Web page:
In William J Loxley v BAE Systems Land Systems the Employment Appeal Tribunal (EAT ) found the Employment’s Tribunal analysis of an age discrimination claim to be defective. The EAT upheld the appeal against the Tribunal’s decision and remitted the case to be considered by a fresh Tribunal.
In this case the claimant had been excluded from a voluntary redundancy scheme because he had reached the age of 60. When the scheme was introduced the compulsory retirement and normal pension age was 60 and the purpose of the exclusion was to avoid employees who were over 60 and entitled to payment of a pension benefit from also benefitting from a contractual redundancy payment. The retirement and normal pension age were later increased to 65 but the redundancy scheme was not amended to reflect this.
In this case it was admitted that the redundancy scheme was directly discriminatory on the grounds of age pursuant to the Employment Equality (Age) Regulations 2006. The issue before the EAT was whether the age discrimination was justified and whether the exclusion of the claimant from the scheme achieves a legitimate objective and is proportional to any disadvantage suffered.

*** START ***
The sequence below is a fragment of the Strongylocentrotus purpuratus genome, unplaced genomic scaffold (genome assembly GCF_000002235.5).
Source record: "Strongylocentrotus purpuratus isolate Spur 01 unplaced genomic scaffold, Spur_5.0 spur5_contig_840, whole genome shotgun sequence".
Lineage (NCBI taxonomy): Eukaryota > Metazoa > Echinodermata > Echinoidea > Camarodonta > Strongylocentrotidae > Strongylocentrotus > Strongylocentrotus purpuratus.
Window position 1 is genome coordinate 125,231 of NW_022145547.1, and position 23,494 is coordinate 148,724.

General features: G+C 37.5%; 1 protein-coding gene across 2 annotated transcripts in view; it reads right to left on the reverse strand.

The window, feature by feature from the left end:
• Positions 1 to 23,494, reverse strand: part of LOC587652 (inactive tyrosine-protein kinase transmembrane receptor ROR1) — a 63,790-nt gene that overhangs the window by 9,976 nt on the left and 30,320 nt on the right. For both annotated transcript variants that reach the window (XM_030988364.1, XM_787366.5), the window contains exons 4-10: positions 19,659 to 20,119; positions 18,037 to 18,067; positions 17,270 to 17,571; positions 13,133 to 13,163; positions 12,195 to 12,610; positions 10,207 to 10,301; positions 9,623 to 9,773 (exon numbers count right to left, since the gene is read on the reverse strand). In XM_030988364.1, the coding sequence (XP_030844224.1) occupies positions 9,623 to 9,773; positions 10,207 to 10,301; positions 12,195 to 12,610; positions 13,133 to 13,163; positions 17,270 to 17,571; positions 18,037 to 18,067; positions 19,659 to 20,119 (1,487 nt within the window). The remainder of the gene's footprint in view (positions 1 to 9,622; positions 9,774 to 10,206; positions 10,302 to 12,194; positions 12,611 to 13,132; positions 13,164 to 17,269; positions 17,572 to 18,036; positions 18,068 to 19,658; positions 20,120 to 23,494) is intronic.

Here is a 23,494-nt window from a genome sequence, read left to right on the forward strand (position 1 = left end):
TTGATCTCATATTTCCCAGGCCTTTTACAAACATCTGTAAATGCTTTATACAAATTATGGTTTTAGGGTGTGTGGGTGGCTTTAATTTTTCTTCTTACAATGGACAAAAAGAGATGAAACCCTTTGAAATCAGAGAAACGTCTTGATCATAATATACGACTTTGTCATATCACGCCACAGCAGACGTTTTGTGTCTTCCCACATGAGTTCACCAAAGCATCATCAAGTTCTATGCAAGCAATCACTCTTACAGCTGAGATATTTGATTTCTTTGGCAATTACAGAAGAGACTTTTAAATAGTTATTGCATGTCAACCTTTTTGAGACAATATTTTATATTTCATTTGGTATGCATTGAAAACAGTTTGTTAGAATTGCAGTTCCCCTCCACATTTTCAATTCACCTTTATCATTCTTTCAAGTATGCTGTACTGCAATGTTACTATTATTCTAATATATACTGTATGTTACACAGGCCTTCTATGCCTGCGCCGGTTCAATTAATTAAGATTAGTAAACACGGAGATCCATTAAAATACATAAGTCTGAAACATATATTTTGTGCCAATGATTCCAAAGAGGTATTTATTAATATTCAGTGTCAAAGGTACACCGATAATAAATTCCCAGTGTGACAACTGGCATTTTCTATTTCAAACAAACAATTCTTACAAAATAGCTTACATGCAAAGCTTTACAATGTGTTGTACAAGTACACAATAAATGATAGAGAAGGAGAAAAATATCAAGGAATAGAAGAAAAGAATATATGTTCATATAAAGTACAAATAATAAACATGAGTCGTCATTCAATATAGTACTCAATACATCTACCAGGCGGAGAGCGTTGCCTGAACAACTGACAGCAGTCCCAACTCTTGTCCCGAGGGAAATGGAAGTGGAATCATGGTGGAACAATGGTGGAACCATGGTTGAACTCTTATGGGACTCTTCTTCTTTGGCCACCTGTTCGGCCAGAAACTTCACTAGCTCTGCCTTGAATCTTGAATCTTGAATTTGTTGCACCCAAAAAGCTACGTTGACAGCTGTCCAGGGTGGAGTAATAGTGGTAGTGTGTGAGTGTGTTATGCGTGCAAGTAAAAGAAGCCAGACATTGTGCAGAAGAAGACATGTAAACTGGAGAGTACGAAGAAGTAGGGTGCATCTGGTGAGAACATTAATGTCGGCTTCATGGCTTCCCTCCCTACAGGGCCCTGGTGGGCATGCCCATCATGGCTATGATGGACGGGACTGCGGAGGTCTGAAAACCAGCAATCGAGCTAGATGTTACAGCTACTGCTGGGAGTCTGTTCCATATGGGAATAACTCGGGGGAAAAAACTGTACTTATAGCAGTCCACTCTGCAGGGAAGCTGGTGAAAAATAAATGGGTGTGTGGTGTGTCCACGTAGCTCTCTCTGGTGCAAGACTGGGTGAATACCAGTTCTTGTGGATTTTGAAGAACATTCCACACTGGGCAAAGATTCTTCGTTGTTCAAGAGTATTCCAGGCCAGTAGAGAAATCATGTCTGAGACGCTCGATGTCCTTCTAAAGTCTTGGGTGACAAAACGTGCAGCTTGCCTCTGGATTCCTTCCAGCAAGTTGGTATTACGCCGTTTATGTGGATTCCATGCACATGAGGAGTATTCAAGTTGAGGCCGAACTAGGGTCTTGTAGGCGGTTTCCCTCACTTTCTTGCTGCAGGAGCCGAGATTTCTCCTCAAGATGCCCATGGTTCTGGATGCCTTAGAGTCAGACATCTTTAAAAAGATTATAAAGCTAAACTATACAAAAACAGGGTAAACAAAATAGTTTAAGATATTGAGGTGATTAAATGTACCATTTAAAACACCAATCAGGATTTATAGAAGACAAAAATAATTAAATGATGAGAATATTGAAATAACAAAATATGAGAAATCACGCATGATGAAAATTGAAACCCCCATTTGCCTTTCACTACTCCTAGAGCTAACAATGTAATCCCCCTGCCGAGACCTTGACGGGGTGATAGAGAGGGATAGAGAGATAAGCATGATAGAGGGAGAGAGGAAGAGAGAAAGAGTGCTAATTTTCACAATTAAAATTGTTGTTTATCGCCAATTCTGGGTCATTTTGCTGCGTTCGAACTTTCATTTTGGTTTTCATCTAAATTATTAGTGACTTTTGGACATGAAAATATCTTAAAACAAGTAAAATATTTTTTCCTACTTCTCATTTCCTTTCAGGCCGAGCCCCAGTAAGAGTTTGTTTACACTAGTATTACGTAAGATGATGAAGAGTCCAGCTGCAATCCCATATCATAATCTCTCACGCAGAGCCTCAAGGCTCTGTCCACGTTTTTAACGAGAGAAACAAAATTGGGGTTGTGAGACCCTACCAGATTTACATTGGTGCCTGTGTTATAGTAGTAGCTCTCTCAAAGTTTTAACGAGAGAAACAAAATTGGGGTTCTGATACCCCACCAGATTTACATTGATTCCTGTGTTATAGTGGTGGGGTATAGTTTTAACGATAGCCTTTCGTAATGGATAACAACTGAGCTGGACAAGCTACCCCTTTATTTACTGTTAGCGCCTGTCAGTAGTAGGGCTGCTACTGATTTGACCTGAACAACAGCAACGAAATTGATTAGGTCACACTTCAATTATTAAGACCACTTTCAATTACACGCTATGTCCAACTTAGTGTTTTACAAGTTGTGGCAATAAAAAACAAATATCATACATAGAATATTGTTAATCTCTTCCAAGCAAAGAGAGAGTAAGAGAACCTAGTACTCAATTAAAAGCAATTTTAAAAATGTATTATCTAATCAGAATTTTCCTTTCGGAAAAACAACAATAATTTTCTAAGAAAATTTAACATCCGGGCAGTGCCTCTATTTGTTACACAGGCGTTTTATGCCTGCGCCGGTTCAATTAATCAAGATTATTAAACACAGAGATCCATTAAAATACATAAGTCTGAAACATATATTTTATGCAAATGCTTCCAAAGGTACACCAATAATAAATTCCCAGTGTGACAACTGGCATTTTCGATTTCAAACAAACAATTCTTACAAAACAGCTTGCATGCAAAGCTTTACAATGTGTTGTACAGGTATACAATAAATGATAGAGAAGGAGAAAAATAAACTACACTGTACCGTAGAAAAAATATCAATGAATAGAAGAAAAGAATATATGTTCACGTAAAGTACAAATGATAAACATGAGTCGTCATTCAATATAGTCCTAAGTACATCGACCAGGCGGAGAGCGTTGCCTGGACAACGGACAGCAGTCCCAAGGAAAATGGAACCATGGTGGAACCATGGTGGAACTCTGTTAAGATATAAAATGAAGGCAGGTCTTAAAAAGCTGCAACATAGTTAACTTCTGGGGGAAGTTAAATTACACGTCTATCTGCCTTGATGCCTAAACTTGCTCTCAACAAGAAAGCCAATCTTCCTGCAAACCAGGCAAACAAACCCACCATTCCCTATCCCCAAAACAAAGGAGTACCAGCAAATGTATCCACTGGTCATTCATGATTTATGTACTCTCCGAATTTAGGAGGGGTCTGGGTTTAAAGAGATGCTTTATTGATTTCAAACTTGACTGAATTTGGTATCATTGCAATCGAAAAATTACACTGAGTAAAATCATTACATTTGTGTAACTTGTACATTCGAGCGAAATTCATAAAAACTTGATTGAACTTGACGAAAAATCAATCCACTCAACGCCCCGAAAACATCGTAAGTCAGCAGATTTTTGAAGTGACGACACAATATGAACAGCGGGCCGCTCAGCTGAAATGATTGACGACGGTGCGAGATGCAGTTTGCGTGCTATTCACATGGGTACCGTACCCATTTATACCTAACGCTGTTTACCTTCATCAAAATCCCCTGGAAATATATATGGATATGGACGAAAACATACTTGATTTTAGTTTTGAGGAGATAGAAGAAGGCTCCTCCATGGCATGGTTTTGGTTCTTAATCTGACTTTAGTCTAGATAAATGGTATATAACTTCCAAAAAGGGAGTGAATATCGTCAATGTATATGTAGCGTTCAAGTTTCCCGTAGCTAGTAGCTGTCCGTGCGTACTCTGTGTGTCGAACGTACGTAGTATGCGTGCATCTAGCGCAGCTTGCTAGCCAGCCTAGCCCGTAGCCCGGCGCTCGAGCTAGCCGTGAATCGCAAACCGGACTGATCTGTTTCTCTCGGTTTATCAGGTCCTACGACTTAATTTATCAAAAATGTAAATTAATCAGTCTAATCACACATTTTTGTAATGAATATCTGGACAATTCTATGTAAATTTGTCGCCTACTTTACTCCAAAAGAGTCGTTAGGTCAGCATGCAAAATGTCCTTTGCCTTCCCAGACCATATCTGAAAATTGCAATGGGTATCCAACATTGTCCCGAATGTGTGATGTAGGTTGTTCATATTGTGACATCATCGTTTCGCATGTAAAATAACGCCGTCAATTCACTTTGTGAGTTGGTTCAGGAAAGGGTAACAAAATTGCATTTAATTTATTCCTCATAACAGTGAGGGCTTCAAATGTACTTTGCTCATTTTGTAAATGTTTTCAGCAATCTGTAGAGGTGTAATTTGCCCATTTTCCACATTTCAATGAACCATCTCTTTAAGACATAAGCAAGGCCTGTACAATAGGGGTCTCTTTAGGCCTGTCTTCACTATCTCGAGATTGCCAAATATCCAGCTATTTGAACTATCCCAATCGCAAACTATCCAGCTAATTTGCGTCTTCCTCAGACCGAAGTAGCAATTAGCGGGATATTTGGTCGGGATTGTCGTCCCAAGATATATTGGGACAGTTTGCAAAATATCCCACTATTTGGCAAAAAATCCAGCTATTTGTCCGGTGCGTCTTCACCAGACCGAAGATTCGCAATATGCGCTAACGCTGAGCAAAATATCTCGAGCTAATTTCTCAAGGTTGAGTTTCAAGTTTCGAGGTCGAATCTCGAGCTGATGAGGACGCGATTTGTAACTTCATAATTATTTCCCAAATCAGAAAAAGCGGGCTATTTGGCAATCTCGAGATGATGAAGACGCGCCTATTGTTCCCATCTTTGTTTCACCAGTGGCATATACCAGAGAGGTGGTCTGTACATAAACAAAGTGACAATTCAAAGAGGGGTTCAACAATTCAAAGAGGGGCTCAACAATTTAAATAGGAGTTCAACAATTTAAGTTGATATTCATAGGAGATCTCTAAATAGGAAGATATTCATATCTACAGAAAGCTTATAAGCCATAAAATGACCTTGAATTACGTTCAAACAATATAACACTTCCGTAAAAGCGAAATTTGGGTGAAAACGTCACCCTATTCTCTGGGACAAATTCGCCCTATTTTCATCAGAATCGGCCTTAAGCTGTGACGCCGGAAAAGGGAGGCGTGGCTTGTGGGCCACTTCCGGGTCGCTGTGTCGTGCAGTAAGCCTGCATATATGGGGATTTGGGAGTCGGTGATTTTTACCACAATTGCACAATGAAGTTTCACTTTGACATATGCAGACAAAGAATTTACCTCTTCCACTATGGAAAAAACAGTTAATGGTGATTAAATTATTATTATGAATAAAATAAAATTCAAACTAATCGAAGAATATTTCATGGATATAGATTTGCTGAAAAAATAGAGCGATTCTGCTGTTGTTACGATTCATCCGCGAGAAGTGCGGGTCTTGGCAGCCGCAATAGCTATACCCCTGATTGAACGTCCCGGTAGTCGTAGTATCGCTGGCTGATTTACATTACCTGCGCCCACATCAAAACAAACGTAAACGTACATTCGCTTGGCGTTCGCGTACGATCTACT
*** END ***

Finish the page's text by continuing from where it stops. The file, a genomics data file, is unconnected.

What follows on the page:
The EAT commented that in assessing whether it was justifiable to exclude an employee from a redundancy scheme an employee’s entitlement to an immediate pension benefit will always be a highly relevant factor to consider.
The EAT further commented that the fact that an agreement had been reached with the trade unions is potentially a relevant consideration when determining whether treatment is proportionate. However, a trade union’s approval does not render an otherwise unlawful scheme lawful.
On the facts the EAT found that the Tribunal had not properly analysed all the relevant financial data and remitted the case back to a fresh Tribunal.
This case demonstrates the difficulty for an employer in showing an objective justification for age discrimination.